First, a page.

Now what does it mean for faith to be dead? It means that it does not save. Verse 14, does this kind of faith save? And the implication is “no.” It’s faith that does not save. It does not justify—we’ll get to that in verse 24—does not make us right before God. It has no life in it. It is nonexistent. And this is key right here, because faith…James is not contrasting immature faith with mature faith. He’s not contrasting nominal faith with devoted faith. He’s contrasting faith with nothing—no faith.
Now, don’t miss it, it’s a man who claims to have faith, and this is the picture from the very beginning here in verse 14. Don’t miss it. It is possible to claim to have faith, to claim to have a faith that saves, and not to have faith at all. This is dangerously deceptive.
I urge you to hear this, this morning. It is possible to claim to have faith, to claim to have a faith that saves, and the reality is, you don’t have faith, don’t have a faith that saves at all. Well how do you know then? How do you know if you have faith? Faith that saves? How do you know if you have faith? And James says look at the fruit. “I’ll show you my faith by what I do.” Faith produces fruit. You can tell if faith is present based on whether or not fruit is present. This is exactly what Jesus said in Matthew 7, “By their fruit you will recognize them. Do people pick grapes from thornbushes, or figs from thistles? Likewise every good tree bears good fruit, but a bad tree bears bad fruit. A good tree cannot bear bad fruit, and a bad tree cannot bear good fruit. Every tree that does not bear good fruit is cut down and thrown into the fire. Thus, by their fruit you will recognize them” (Matt. 7:16-20). When you see apples hanging from the limb of a tree, you say, “That is an apple tree.” How’d you know? “It has apples on it.” It’s that simple. What is evident on the outside makes clear what is on the inside, so if you see fruit, then that is evidence of faith. If there is no fruit, there is no faith.
There is no fruit, there is no faith. Faith always produces fruit. Now James is not saying you need to add deeds to faith in order to be saved. James is saying faith produces deeds—flows from faith. It’s the overflow. So this is the picture from the very beginning. Faith in our hearts is evident in the fruit in our lives. Now that truth sets the stage for the second truth that is jaw-dropping that James illustrates. Faith in our hearts is evident in the fruit of our lives.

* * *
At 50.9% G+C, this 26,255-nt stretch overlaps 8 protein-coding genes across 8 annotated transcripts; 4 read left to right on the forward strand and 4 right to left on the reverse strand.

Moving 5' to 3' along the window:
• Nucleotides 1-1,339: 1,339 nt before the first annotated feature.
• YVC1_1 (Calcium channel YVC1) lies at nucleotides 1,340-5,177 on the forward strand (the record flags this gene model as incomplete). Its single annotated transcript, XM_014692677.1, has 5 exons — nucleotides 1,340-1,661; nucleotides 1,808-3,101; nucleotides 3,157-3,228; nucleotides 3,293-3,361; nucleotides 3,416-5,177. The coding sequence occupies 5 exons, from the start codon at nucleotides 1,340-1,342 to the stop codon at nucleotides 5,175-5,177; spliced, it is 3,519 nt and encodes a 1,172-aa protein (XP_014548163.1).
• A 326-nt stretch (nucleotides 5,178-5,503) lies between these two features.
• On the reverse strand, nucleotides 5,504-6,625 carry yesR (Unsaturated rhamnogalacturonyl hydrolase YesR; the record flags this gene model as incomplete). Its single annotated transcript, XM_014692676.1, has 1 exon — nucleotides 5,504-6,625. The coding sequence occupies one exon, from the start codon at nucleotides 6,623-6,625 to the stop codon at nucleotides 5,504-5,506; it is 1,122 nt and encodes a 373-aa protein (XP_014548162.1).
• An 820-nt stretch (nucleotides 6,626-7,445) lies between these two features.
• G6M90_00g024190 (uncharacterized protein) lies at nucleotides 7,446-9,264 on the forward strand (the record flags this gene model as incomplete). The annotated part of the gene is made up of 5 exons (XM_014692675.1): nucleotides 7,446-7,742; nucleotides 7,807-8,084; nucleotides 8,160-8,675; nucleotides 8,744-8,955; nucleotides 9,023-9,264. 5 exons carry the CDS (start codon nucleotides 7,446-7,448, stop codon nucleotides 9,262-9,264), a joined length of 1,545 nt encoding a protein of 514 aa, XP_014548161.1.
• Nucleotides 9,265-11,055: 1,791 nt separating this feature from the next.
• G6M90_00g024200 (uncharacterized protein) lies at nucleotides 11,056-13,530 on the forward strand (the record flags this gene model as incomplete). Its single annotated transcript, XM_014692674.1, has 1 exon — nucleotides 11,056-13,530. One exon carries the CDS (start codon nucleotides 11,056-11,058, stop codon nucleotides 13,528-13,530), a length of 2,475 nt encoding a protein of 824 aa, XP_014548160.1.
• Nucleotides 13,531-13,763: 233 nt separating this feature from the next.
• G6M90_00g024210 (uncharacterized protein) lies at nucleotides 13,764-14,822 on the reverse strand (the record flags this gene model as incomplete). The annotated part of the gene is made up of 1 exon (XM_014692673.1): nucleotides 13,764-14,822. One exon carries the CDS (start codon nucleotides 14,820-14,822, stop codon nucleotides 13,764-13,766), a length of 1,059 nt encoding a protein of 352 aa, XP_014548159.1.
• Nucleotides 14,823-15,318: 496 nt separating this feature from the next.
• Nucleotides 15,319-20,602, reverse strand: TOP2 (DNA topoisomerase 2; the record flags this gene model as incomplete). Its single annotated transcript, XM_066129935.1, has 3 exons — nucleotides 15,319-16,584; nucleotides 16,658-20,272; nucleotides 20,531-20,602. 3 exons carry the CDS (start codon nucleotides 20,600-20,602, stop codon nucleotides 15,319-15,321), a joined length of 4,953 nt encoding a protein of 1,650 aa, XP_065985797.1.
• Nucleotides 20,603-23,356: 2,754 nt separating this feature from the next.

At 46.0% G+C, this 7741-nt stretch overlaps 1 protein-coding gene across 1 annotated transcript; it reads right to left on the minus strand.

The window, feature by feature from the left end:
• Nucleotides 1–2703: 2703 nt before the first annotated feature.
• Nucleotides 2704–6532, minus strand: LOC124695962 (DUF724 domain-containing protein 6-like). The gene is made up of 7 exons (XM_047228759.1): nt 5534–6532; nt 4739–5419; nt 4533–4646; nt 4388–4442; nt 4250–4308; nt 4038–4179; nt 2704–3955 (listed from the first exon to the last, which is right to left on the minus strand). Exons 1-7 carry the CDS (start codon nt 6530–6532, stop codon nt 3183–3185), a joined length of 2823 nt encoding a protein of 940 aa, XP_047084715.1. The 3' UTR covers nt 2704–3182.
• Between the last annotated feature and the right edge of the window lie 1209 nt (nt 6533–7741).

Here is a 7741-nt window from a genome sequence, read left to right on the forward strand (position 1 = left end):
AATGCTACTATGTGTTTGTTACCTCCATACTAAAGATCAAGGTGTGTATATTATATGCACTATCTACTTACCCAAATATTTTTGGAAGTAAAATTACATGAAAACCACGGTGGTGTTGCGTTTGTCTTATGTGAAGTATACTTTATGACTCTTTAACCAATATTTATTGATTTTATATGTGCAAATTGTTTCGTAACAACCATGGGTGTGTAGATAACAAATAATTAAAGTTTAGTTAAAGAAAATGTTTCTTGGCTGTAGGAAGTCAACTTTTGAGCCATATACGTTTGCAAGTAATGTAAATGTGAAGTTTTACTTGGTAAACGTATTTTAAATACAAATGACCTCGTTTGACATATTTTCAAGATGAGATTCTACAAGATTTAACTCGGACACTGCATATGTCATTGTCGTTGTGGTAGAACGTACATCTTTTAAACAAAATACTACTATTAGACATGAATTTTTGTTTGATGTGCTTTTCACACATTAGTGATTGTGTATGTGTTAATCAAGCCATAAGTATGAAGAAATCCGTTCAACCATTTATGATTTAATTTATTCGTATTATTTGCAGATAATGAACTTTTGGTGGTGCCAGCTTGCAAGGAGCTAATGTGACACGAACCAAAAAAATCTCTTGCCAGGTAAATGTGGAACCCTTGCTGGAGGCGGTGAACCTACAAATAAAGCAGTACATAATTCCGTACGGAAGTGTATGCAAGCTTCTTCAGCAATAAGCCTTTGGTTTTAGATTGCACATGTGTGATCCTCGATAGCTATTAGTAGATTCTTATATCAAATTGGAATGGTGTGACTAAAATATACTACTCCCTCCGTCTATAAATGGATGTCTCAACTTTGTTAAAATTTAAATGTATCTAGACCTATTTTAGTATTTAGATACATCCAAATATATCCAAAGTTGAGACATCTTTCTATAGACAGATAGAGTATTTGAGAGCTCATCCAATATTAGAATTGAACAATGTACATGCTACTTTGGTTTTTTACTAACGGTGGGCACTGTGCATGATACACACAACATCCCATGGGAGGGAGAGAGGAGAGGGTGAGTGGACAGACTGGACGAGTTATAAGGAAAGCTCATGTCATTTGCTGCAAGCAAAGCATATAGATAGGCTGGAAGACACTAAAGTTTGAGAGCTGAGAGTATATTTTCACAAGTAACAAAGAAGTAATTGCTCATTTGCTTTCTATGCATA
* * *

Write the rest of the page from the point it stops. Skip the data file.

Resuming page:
People Who Claim to be Christians but Fail to Help Poverty-Stricken Fellow Believers are in Fact not Saved
It is the next step in this passage, what he illustrates, truth number two people who claim to be Christians but fail to help poverty-stricken fellow believers are in fact not saved. People who claim to be Christians but fail to help poverty-stricken fellow believers are in fact not saved. Now I know some of you think I’m nuts. Others are already formatting the email response in your heads, so stick with me for just a moment. Is this not the abundantly clear truth of James 2:15-16? Think about it. “Suppose a brother or sister is without clothes and daily food” (Jas. 2:15). He is at your doorstep, with barely enough clothing to cover him, has rags on. And has no food, literally no food for the day, no means to provide food. He is starving. Shamed, cold, miserable, and hungry, he stands at your doorstep, and you say to him, “Go, I wish you well.” Literally “go in peace.” This was a benediction you would say or even pray over someone when they were leaving. “God bless you. God be with you.” “Be warm and well fed.” Now in the original language of the New Testament, these verbs could be middle voice or passive voice, which means there are two possible translations here. Middle voice—the translation would be “warm and feed yourself.” How crass! “Warm and feed yourself”, as if they could! Passive would be “stay warm and be well fed”, as if they would; as if they could do that in their lives. The picture is it’s ludicrous. Obviously, James says, “What good is that for this person? And what James is saying is in the same way that such faith does not save this person in their need, help this person in their need, so this kind of faith does not save your soul. In the same way this kind of faith does nothing for the person in need, this kind of faith, so-called faith, does nothing for your soul.